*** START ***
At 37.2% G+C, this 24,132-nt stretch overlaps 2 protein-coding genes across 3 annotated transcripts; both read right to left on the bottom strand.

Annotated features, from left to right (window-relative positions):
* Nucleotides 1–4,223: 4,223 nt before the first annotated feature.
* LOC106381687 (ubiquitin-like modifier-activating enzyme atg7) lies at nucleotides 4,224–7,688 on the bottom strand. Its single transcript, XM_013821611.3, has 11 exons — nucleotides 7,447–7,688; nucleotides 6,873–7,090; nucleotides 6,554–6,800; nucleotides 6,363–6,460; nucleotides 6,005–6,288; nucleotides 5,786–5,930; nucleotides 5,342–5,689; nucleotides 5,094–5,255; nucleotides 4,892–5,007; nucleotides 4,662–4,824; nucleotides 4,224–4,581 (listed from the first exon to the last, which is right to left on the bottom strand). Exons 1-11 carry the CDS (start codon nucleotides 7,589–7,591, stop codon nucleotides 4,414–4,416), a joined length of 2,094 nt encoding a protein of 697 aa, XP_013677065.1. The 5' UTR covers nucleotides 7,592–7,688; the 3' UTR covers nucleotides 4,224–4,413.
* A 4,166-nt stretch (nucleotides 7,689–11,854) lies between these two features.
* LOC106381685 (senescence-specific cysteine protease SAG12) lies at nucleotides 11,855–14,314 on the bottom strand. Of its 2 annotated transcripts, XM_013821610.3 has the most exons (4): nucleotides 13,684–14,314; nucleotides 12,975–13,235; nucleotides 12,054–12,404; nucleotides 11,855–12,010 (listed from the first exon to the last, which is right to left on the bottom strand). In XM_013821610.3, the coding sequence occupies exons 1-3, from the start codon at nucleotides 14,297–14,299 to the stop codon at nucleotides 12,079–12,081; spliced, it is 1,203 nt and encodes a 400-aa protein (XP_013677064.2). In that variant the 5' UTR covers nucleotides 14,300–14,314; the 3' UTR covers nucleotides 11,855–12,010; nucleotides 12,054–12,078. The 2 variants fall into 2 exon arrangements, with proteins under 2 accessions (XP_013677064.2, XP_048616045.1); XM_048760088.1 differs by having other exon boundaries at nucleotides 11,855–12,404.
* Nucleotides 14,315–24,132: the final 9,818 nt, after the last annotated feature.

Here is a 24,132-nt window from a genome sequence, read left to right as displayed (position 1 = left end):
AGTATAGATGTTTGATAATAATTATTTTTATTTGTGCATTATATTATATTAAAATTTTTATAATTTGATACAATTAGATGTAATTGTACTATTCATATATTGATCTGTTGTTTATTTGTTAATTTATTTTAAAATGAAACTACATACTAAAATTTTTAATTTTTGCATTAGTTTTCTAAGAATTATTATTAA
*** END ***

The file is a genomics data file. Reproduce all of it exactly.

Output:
At 37.2% G+C, this 24,132-nt stretch overlaps 2 protein-coding genes across 3 annotated transcripts; both read right to left on the bottom strand.

Annotated features, from left to right (window-relative positions):
* Nucleotides 1–4,223: 4,223 nt before the first annotated feature.
* LOC106381687 (ubiquitin-like modifier-activating enzyme atg7) lies at nucleotides 4,224–7,688 on the bottom strand. Its single transcript, XM_013821611.3, has 11 exons — nucleotides 7,447–7,688; nucleotides 6,873–7,090; nucleotides 6,554–6,800; nucleotides 6,363–6,460; nucleotides 6,005–6,288; nucleotides 5,786–5,930; nucleotides 5,342–5,689; nucleotides 5,094–5,255; nucleotides 4,892–5,007; nucleotides 4,662–4,824; nucleotides 4,224–4,581 (listed from the first exon to the last, which is right to left on the bottom strand). Exons 1-11 carry the CDS (start codon nucleotides 7,589–7,591, stop codon nucleotides 4,414–4,416), a joined length of 2,094 nt encoding a protein of 697 aa, XP_013677065.1. The 5' UTR covers nucleotides 7,592–7,688; the 3' UTR covers nucleotides 4,224–4,413.
* A 4,166-nt stretch (nucleotides 7,689–11,854) lies between these two features.
* LOC106381685 (senescence-specific cysteine protease SAG12) lies at nucleotides 11,855–14,314 on the bottom strand. Of its 2 annotated transcripts, XM_013821610.3 has the most exons (4): nucleotides 13,684–14,314; nucleotides 12,975–13,235; nucleotides 12,054–12,404; nucleotides 11,855–12,010 (listed from the first exon to the last, which is right to left on the bottom strand). In XM_013821610.3, the coding sequence occupies exons 1-3, from the start codon at nucleotides 14,297–14,299 to the stop codon at nucleotides 12,079–12,081; spliced, it is 1,203 nt and encodes a 400-aa protein (XP_013677064.2). In that variant the 5' UTR covers nucleotides 14,300–14,314; the 3' UTR covers nucleotides 11,855–12,010; nucleotides 12,054–12,078. The 2 variants fall into 2 exon arrangements, with proteins under 2 accessions (XP_013677064.2, XP_048616045.1); XM_048760088.1 differs by having other exon boundaries at nucleotides 11,855–12,404.
* Nucleotides 14,315–24,132: the final 9,818 nt, after the last annotated feature.

Here is a 24,132-nt window from a genome sequence, read left to right as displayed (position 1 = left end):
AGTATAGATGTTTGATAATAATTATTTTTATTTGTGCATTATATTATATTAAAATTTTTATAATTTGATACAATTAGATGTAATTGTACTATTCATATATTGATCTGTTGTTTATTTGTTAATTTATTTTAAAATGAAACTACATACTAAAATTTTTAATTTTTGCATTAGTTTTCTAAGAATTATTATTAA